A lovely sheltered bay on the Pacific coast of Guerrero state was home to a small fishing village called Zihuatanejo. In Nahuatl, the language of the Aztecs, the name means "Bay of Women." This was a beautiful and quiet paradise. In 1970 FONATUR, a Mexican government tourism agency, chose the coastline just north west of this spot to develop as a tourist resort area. Like some other popular beach destinations in Mexico, such as Cancun, Los Cabos and Huatulco, Ixtapa was designed with tourists' convenience in mind. The lovely stretch of coastline was built up with a string of resorts, two golf courses and a marina were created, as well as a small commercial area to host shops and restaurants.
Ixtapa and Zihuatanejo are only 4 miles apart, but they offer distinctly different vibes. Ixtapa has large hotels and all the modern conveniences, Zihautanejo remains a charming Mexican town, though it has now grown to a population of some 60,000 people. These towns are located along the Mexican Riviera some 460 miles south of Puerto Vallarta and 150 miles north of Acapulco.
This dual vacation destination is perfect for travelers interested in adventure vacations and outdoor recreation. Ixtapa Zihuatanejo is certified as a "Culture of Peace Community" in partnership with the United Nations. In 2010, the community constructed a Peace Pole Monument as a symbol of its commitment to strive for peace. In 2015 it was deemed Mexico's 4th most popular destination in the Tripadvisor Readers' Choice Awards.
What To Do in Ixtapa / Zihuatanejo:
Enjoy the beaches: Ixtapa's main beach, El Palmar, has received Blue Flag certification. Other beaches to check out include Playa Quieta and Playa Linda, as well as Zihuatanejo's Playa Principal and Playa La Ropa.
Bike along the ciclopista, a 5 mile path designed for cyclists, runners, and skaters. A large section of it goes through a forested area where you can see birds and other wildlife.
Practice your swing on either of Ixtapa's two 18-hole championship golf courses.
Release sea turtles: Beginning in July, sea turtles (mainly laúd, golfina y carey) start arriving on the beaches of Ixtapa and Zihuatanejo. The eggs are collected and placed in protected areas until they hatch, then they will be cared for and released into the ocean.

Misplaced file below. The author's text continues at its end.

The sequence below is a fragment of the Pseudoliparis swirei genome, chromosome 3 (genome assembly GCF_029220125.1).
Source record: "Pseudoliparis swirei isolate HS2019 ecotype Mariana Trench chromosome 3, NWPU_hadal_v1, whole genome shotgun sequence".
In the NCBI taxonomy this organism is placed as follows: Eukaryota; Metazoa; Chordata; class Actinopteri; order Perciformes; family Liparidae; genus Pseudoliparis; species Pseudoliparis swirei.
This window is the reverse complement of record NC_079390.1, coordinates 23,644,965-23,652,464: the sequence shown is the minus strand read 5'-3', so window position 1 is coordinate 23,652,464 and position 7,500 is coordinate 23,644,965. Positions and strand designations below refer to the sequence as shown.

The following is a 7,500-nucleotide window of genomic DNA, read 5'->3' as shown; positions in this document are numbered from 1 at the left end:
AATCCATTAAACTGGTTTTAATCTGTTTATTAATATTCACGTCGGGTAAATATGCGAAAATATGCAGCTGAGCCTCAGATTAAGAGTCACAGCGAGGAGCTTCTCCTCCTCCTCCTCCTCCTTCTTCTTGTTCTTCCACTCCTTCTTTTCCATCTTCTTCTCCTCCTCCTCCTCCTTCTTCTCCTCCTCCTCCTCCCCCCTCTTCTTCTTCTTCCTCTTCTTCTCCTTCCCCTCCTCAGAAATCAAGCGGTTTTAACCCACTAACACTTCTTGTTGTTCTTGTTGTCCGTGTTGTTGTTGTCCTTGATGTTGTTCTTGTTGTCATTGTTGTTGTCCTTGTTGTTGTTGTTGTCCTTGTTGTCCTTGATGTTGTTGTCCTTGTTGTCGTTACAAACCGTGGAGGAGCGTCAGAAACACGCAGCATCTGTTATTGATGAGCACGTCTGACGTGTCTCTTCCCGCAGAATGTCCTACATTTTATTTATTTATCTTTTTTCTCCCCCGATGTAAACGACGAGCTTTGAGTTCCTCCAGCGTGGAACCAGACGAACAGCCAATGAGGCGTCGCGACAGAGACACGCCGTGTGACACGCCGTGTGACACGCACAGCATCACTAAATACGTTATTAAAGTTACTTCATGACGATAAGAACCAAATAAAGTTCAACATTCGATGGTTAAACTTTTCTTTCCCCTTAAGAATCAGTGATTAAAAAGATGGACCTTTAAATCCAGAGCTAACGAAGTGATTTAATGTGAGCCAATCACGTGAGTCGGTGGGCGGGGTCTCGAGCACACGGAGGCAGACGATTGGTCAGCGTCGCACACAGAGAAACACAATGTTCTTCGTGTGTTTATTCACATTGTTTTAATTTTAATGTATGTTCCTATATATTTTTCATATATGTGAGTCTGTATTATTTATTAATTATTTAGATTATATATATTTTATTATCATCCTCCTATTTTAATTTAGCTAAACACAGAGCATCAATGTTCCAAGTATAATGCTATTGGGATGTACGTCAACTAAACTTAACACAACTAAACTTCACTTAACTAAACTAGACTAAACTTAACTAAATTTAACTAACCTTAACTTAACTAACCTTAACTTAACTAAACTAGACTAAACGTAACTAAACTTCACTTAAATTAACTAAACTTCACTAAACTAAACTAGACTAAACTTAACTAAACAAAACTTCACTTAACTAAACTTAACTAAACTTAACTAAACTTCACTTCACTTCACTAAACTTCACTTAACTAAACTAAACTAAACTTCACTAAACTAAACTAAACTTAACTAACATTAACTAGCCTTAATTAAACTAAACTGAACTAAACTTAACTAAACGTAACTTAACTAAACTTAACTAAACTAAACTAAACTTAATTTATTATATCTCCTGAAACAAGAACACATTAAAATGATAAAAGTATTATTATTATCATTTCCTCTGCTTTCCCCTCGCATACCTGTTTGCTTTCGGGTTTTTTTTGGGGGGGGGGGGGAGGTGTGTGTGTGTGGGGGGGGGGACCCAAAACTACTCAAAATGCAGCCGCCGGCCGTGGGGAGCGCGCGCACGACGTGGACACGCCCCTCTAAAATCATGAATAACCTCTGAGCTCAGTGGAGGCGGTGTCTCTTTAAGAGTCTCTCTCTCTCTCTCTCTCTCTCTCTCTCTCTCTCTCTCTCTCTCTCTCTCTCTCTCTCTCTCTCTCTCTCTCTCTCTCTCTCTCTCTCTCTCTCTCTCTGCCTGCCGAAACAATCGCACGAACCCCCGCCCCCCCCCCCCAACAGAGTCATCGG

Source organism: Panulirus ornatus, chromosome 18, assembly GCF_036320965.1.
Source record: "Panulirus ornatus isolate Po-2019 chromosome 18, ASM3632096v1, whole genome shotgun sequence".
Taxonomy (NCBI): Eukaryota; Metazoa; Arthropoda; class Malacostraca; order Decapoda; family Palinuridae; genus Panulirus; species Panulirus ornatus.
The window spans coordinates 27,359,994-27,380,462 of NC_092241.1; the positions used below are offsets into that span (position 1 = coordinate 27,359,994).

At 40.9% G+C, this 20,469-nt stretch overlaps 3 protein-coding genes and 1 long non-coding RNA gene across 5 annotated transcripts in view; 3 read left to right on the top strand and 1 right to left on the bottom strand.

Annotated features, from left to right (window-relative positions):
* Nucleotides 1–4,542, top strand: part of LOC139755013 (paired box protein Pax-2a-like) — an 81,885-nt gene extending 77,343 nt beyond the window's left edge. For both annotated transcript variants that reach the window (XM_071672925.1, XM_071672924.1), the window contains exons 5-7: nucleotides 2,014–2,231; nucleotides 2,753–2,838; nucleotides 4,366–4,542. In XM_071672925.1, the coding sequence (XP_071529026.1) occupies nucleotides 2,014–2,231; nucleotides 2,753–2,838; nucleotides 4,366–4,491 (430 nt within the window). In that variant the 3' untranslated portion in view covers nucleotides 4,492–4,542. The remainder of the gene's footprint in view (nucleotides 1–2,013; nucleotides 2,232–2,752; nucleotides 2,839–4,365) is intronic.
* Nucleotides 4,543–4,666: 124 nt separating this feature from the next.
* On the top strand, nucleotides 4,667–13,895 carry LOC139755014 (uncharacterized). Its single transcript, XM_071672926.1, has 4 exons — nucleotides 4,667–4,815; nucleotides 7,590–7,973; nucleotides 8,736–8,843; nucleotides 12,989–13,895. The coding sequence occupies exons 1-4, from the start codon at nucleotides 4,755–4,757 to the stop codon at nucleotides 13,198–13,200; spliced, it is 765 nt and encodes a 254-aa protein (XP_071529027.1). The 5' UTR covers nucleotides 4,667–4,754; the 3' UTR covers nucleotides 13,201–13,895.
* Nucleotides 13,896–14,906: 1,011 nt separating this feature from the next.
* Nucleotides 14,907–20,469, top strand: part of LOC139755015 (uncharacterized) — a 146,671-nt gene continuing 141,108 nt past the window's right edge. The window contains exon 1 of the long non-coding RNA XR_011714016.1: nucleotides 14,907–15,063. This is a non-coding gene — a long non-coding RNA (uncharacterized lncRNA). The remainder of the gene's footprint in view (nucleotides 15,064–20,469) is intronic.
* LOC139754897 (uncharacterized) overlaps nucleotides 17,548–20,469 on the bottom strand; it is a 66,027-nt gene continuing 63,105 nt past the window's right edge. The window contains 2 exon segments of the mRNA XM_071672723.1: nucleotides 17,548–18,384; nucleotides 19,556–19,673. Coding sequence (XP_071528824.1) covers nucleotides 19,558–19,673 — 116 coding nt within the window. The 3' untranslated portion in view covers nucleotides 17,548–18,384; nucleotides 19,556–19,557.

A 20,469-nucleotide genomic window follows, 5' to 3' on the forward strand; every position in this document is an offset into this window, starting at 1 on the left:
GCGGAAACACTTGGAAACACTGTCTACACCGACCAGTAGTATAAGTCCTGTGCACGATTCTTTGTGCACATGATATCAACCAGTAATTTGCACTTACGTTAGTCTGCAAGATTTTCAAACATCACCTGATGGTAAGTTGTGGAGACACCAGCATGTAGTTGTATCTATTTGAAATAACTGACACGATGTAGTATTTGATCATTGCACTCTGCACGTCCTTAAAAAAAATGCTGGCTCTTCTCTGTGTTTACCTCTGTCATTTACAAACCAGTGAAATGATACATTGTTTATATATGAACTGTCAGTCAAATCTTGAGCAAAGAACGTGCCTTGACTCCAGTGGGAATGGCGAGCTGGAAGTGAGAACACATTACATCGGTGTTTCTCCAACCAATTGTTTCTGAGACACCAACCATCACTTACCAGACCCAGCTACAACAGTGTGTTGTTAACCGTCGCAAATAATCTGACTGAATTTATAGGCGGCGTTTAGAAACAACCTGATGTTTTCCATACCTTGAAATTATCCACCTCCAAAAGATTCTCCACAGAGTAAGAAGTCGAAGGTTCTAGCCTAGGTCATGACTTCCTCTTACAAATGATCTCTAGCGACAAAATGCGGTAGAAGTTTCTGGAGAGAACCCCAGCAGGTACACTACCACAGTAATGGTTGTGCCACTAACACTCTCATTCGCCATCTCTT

Where To Eat:
Many of the hotels have excellent restaurants. If you would like to venture off the resort, you might like to try Nueva Zelanda on Ixtapa's Plaza Kiosko, which (despite its name) offers real Mexican food, good breakfasts and choices of fresh fruit juices. For dinner, check out the restaurants at the Ixtapa Marina, there are several nice restaurants with a romantic or fun ambiance, depending on what you're looking for. La Sirena Gorda in Zihuatanejo has delicious fish tacos, ceviche, and other local specialties.
Go on a snorkeling excursion to Ixtapa Island. Just a ten minute boat ride from Ixtapa's Playa Linda takes you to a small forested island with four tranquil beaches and chances for spotting underwater life.
Visit Xihuacan archaeological site, (formerly called Soledad de Maciel), located just a 45 minute drive from Ixtapa-Zihuatanejo.
Several airlines offer direct flights from the United States and Canada to the Zihuatanejo international airport (ZIH). Zihuatanejo is located 583 km from Mexico City, an easy 40 minute flight. Buses from Mexico City depart from the the Terminal Sureño (South Terminal). If driving along the coast, it's about three hours drive from Acapulco.